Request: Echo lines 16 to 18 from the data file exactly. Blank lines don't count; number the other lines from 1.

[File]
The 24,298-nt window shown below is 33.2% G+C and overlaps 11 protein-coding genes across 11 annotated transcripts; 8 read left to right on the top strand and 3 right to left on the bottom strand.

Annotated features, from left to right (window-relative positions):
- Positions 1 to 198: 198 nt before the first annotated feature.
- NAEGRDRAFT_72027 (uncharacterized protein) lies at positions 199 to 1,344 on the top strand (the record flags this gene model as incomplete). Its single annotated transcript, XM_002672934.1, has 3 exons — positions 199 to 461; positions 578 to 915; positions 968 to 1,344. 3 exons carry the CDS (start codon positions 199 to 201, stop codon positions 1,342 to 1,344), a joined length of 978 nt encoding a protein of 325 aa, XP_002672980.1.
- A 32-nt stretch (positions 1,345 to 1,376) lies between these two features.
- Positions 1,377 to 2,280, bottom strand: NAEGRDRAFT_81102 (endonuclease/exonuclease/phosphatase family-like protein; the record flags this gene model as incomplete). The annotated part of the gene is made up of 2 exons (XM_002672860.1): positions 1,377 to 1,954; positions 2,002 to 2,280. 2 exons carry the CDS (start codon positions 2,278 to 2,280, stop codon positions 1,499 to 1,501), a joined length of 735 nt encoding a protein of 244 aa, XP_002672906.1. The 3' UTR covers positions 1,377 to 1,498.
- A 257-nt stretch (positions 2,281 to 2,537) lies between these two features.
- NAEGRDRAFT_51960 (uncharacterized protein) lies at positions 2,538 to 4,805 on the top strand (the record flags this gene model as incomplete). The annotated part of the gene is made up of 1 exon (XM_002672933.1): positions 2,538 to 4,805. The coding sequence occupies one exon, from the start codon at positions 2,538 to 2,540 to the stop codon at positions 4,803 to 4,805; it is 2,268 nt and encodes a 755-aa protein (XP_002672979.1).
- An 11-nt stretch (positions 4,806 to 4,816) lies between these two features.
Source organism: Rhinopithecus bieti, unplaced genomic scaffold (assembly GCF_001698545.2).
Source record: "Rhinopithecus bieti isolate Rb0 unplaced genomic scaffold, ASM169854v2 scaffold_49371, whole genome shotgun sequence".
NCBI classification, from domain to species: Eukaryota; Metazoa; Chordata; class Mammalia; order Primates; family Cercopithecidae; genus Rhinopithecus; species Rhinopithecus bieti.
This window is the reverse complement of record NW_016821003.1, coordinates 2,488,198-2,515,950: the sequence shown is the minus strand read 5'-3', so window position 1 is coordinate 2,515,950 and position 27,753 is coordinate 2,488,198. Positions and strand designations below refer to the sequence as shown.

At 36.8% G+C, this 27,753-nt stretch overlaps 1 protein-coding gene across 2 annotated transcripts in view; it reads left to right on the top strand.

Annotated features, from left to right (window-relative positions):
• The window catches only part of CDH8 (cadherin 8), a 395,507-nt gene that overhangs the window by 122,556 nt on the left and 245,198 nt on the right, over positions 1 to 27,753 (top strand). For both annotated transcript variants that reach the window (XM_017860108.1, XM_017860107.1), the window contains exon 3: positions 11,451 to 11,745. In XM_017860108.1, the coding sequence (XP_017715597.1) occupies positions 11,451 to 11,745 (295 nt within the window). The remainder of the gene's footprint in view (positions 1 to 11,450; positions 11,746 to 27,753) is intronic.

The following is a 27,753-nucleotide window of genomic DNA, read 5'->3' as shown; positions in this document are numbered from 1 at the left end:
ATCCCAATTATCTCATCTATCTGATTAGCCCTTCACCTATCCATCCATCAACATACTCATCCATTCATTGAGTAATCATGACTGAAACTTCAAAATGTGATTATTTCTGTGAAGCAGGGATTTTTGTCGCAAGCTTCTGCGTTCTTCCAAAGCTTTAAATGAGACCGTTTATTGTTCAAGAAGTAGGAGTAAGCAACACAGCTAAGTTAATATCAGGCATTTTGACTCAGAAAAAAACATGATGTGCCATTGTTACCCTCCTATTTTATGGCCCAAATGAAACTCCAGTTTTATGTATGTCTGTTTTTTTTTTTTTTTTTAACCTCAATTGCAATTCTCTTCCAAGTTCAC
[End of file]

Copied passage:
• The window catches only part of CDH8 (cadherin 8), a 395,507-nt gene that overhangs the window by 122,556 nt on the left and 245,198 nt on the right, over positions 1 to 27,753 (top strand). For both annotated transcript variants that reach the window (XM_017860108.1, XM_017860107.1), the window contains exon 3: positions 11,451 to 11,745. In XM_017860108.1, the coding sequence (XP_017715597.1) occupies positions 11,451 to 11,745 (295 nt within the window). The remainder of the gene's footprint in view (positions 1 to 11,450; positions 11,746 to 27,753) is intronic.

The following is a 27,753-nucleotide window of genomic DNA, read 5'->3' as shown; positions in this document are numbered from 1 at the left end:
ATCCCAATTATCTCATCTATCTGATTAGCCCTTCACCTATCCATCCATCAACATACTCATCCATTCATTGAGTAATCATGACTGAAACTTCAAAATGTGATTATTTCTGTGAAGCAGGGATTTTTGTCGCAAGCTTCTGCGTTCTTCCAAAGCTTTAAATGAGACCGTTTATTGTTCAAGAAGTAGGAGTAAGCAACACAGCTAAGTTAATATCAGGCATTTTGACTCAGAAAAAAACATGATGTGCCATTGTTACCCTCCTATTTTATGGCCCAAATGAAACTCCAGTTTTATGTATGTCTGTTTTTTTTTTTTTTTTTAACCTCAATTGCAATTCTCTTCCAAGTTCAC